"Restore(s) a little sanity into current political debate" - Kenneth Minogue, TLS "Projects a more expansive and optimistic future for Americans than (the analysis of) Huntington" - James R. Kurth, National Interest "One of (the) most important books I have read in recent years" - Lexington Green
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Back in September, our very own Sgt. Mom, aka Celia Hayes, was shamelessly plugging her new book, Lone Star Sons. I bought a book and was pleasantly surprised to find what appears to be a personalized inscription on the inside:
Low Dow –
Our Mom in Madison!
Wide op predator –
Undeterred by what appeared to be a cipher of some sort, I forged ahead and read the book. I really liked it.
I don’t read much fiction, but if I do, it needs to be historically based, and Hayes does a great job of really bringing you into the time period of old Republic of Texas. The descriptions of the scenes were very realistic and I could almost smell the stews that the Mexican ladies were making on the square on a daily basis.
Lone Star Sons is six short stories of Texas Ranger Jim Reade and his Indian helper/comrade Toby Shaw. They travel far and wide on their assignments which vary from murder investigations to search for buried treasure.
The end section was most enjoyable for me, as Hayes explains what parts of the short stories were hers, and which were historically based.
The book reads very quickly, as once you start getting interested in the characters, the book is difficult to put down. I would highly recommended it if you need a good idea for a stocking stuffer for someone who likes these type of frontier stories.
You can order Lone Star Sons from the Amazon link above, or directly from Ms. Hayes here. You can order her other books here.
My comment in Carl’s previous post was getting a bit long and morphed into this post.
“First off, I want to thank God. I want to thank God for his abundant grace and mercy – win or lose, it is more than sufficient for each and every one of us”
The above quote is how Scott Walker began his victory speech Tuesday night, after winning here in Wisconsin for the third time in four years (Gov. in 2010, recall in 2012, and Gov. in 2014). Here is the clip if you care to watch:
When I was watching it, I was sort of sitting there, mouth agape. What a way to start your speech. While I am not the most devout of individuals, I can appreciate a politician who answers to a higher and just power. The rest of the speech is good, after all of the thank you’s. Rebecca Kleefisch, our Lt. Governor is looking good out there too.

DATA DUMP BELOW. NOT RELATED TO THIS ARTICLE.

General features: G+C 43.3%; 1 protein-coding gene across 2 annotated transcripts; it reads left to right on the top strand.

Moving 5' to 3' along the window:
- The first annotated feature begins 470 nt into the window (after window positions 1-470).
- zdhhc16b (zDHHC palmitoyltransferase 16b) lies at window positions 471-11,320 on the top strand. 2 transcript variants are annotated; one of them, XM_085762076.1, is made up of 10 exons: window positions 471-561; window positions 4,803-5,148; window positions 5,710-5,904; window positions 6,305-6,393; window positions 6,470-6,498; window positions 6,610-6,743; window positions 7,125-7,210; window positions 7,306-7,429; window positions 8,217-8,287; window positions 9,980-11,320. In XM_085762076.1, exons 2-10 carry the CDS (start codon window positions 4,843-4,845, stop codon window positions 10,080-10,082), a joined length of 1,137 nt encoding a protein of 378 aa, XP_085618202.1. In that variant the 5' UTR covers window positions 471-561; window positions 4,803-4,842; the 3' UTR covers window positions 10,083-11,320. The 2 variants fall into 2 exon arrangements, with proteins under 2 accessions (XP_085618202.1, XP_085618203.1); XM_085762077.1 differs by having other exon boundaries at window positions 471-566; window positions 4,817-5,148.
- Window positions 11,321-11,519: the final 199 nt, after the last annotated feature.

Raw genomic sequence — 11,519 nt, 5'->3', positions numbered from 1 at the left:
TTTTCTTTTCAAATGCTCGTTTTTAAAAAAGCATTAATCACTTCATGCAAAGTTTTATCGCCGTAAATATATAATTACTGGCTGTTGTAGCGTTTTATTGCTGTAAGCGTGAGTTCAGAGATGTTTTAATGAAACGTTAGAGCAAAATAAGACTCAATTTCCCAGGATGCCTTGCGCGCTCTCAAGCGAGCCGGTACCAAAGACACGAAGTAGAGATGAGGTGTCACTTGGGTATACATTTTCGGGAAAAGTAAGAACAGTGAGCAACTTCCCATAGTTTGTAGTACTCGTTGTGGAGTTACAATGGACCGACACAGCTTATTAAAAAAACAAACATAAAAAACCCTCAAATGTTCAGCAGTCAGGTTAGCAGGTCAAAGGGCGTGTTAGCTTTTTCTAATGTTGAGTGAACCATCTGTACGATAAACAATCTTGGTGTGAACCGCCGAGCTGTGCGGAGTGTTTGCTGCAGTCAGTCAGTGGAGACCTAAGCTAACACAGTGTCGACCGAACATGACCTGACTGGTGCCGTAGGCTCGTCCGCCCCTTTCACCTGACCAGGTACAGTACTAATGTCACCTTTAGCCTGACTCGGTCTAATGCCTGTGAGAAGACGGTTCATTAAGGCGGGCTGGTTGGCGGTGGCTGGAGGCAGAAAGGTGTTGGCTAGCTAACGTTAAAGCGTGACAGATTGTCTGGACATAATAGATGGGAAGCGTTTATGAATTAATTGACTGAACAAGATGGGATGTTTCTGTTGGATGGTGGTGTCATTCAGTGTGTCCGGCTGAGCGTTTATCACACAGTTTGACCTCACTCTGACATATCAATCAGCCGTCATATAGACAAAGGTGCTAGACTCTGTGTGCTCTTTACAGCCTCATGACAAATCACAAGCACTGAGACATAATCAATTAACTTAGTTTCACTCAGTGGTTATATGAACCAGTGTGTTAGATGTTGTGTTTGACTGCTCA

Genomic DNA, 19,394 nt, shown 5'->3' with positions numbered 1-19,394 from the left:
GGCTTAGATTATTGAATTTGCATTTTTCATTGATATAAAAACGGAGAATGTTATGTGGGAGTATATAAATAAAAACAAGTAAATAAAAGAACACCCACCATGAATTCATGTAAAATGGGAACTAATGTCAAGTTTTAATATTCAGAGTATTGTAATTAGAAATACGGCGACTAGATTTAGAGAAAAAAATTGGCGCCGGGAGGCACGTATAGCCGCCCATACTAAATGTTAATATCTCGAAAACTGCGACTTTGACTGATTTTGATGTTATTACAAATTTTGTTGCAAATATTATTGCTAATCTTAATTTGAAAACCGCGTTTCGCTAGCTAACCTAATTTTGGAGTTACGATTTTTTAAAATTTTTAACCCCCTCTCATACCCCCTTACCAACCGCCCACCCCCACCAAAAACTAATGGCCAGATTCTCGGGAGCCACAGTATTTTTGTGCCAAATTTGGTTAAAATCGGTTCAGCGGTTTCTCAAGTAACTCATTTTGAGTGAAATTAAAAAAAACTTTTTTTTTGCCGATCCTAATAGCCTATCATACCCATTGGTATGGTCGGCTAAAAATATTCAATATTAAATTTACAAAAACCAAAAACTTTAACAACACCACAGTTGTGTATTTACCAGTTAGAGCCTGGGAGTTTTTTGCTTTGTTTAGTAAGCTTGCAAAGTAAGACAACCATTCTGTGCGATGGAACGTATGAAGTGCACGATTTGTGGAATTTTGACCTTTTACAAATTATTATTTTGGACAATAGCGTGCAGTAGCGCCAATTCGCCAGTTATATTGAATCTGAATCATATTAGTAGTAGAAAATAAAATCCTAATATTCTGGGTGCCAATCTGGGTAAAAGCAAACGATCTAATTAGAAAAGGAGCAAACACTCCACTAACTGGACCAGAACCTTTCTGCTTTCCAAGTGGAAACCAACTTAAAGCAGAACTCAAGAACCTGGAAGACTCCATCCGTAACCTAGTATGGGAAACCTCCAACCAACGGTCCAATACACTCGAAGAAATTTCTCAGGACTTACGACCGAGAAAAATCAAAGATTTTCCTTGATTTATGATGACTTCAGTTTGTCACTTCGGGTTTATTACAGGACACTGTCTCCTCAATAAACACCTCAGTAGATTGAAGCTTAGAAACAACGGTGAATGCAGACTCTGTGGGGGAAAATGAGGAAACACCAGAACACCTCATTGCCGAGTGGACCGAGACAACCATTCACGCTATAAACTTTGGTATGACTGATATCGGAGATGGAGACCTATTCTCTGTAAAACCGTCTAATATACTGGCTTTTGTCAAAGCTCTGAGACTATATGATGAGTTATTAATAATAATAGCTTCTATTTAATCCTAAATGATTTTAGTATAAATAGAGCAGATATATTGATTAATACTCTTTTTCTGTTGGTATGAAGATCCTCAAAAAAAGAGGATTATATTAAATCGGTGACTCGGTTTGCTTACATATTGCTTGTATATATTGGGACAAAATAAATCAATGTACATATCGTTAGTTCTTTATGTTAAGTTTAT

I have been emailing and texting Lex Green back and forth over the last few months about Walker. His campaign was one of the most interesting that I can remember. He simply circled the state nonstop. He shook hands and took photos at businesses for ribbon cuttings, job announcements, and the like. He stopped at farms to talk to people. He went to diners, restaurants and broke bread old school style. There were very few massive rallies. But every single day Walker was out there rubbing shoulders with, as O’Reilly calls them, “the folks”.
In contrast, his opponent had giant rallies with Bill Clinton, Michelle Obama, and President Failure himself. The rally with the President was toward the end of the campaign and I think was a desperation “Hail Mary”, so to say. Walker’s opponent was one of the few Democrats that wanted a photo op with the President toward the end of the campaign. Walker actually took time to take a photo with the President a few months ago when he was in the state. At that time, Walker’s opponent was still at arm’s length from the President – what a juxtaposition.
The polls were always wrong. They were pegging the race as a dead heat, but I called it from the start – Walker was ahead comfortably. I think he knew it from his internal numbers. He never showed any sign of desperation whatsoever. So this could be just bad polling data, or the polls could have been in cahoots with the media to sell more ads, and/or the Democrats to help pull their (bad) candidate over the line.
For the last four years, Scott Walker has been subjected to the very worst of the worst. The capital building packed with “protesters”, dumb drum circles, and all the rest. They even came out with some sort of “freedom flotilla” and were shouting at the executive residence from Lake Mendota. The politically motivated John Doe investigations failed. Act 10 stands. The whole state of Wisconsin is still run by Republicans; Governor, Assemblly, Senate, AG, and now even Treasurer. I love the Republican who won the office of Treasurer running on the platform of eliminating it since it is basically a symbolic office. I hope he actually does it.